I love trying different foods from different cultures, different chefs and different ingredients. Claire and I decided on exploring Archipelago, which was a very different experience from your usual London restaurant.

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As you walk in, you feel like you are no longer in London. It has a coziness to it with little treasures and trinkets placed everywhere, which were obviously from the owners’ explorations around the world. I spotted an eclectic collection of bits from Thai, Indonesian, Egyptian, Moroccan, Australian Aborigine, Indian, Turkish and African cultures as well as peacock feathers and palm trees in every little corner. Claire described the feeling as being much like when you were a little kid and you build a fort and you had created your own little world.

The drinks menu came in a wooden cylinder box with carvings on it. It was rolled up inside and on one side of the paper was a map and the other side were the drinks. The food menus were also rolled up and they were tied with a plastic flower and placed in a little treasure-chest-type box.

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After we ordered our meals, which the waiter was very helpful with to give us an idea of tastes and flavours, we were given a platter of nibbles. This was mixture of mini goat cheese and caramelised onion tartlets, a mini Thai flavoured chicken and mango tartlet, a couple little slices of garlic pitta bread, a couple of dips and mini bowl of sweet potato chips.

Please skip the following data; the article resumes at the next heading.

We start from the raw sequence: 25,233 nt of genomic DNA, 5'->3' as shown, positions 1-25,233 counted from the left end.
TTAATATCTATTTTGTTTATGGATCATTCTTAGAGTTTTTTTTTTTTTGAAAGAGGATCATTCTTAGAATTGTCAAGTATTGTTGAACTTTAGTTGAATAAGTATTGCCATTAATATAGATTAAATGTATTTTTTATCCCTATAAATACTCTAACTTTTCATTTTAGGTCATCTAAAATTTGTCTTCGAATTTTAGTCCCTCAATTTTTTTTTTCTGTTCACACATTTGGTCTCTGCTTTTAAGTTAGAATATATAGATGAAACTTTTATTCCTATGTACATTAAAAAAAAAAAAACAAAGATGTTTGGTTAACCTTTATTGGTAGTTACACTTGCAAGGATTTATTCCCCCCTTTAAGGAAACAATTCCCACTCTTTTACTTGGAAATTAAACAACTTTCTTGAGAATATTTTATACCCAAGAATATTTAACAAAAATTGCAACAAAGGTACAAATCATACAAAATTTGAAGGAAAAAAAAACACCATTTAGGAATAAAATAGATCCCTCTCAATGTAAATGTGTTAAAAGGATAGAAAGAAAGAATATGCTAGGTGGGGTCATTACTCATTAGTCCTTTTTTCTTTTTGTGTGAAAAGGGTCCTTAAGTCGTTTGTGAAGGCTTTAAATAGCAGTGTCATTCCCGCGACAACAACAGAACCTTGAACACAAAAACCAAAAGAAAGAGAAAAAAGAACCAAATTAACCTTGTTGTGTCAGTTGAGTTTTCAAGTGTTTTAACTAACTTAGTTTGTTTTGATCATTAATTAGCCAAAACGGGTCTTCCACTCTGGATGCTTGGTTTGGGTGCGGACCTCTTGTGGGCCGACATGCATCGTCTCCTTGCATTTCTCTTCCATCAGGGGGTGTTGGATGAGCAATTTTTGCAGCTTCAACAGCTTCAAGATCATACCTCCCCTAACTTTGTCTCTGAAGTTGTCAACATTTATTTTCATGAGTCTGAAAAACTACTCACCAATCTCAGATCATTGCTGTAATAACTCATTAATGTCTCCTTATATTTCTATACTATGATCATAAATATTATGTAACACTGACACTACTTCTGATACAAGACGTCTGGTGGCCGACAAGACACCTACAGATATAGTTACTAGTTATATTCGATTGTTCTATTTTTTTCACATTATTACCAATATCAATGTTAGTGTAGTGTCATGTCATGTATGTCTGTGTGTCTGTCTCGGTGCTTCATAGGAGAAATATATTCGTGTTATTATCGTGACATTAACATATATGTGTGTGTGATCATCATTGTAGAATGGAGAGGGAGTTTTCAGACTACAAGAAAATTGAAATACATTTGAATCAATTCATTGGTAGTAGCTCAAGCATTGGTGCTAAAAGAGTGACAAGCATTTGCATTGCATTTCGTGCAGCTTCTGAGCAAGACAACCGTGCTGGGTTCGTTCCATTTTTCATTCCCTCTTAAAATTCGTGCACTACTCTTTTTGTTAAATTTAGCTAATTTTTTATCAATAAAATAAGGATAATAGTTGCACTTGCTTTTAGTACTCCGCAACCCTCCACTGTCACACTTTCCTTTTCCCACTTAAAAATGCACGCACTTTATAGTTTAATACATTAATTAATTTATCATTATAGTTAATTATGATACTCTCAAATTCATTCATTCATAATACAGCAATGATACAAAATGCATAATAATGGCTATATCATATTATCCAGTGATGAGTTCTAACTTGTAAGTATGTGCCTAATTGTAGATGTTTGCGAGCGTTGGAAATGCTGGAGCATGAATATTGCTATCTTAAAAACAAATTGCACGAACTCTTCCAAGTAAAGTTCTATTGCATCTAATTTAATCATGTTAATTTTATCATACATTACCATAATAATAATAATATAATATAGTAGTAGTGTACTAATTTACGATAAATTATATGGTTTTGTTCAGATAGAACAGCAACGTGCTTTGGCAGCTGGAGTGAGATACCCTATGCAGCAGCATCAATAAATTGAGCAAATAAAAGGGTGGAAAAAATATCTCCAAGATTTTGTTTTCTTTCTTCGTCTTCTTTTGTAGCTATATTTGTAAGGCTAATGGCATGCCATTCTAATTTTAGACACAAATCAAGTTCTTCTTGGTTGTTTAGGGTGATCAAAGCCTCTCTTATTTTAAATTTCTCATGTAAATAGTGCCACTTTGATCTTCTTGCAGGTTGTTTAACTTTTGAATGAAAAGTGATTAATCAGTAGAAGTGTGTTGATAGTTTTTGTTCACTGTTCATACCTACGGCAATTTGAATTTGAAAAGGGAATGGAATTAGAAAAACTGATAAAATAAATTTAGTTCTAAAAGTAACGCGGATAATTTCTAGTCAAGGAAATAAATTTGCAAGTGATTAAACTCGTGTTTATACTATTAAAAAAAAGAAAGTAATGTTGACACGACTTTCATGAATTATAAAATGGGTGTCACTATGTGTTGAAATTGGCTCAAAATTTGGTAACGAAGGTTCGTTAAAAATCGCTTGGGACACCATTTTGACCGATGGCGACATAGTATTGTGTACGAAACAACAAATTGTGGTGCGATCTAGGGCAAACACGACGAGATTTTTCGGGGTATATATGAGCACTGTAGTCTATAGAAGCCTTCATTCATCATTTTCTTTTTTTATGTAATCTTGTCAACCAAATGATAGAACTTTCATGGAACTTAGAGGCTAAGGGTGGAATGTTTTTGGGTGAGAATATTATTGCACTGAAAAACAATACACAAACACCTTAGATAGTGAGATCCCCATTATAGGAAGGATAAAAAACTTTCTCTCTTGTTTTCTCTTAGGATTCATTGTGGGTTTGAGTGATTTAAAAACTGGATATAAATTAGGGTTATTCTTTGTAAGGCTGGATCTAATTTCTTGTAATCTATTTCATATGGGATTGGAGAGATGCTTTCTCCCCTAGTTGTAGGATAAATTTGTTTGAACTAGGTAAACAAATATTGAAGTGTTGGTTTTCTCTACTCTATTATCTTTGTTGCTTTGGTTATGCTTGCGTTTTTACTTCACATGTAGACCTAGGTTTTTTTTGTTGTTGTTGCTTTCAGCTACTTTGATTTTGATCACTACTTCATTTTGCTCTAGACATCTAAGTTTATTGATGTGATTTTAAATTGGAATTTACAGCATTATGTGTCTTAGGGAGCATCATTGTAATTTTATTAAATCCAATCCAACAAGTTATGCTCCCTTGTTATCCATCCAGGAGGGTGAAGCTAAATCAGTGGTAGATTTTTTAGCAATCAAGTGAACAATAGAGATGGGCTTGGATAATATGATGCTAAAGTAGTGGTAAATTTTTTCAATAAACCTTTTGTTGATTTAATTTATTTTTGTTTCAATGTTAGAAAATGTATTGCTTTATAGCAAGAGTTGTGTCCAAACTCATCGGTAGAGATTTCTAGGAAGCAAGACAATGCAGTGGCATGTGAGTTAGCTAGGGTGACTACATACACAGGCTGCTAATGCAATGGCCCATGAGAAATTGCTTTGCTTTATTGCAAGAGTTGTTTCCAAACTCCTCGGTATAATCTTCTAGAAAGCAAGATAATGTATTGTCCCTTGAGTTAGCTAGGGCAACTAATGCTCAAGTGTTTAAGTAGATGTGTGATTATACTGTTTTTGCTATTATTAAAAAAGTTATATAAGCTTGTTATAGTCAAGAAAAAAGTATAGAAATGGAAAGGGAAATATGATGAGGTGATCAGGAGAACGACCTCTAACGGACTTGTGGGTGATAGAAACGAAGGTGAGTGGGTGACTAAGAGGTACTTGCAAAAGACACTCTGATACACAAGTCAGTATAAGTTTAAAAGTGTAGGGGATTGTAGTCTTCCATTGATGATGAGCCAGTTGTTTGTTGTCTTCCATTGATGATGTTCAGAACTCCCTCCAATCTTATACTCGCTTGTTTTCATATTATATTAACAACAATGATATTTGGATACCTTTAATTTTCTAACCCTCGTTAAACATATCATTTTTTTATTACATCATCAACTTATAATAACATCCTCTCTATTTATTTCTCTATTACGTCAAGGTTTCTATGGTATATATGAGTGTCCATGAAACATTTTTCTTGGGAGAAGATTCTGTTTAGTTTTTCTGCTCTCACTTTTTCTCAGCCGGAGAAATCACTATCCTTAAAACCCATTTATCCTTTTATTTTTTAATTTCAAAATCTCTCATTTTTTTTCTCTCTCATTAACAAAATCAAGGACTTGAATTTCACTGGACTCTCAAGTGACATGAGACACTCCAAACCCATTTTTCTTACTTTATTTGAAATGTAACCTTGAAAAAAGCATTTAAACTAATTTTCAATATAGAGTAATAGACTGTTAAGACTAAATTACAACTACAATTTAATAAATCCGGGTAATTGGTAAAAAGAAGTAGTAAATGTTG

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Before we knew it, we were greeted with our starter of crocodile wrapped in vine leaves with sweet plum sauce, which we shared. It came looking like the Greek Domades, which is rice wrapped in vine leaves. It had a smoky and almost cigar-type smell to it and together it tasted very much like kad kapraw gai which is a Thai minced chicken dish with basil and lemon grass. To be honest, because of all the strong flavours, I was unable to taste the actual crocodile, which was disappointing. It just had the texture of chicken.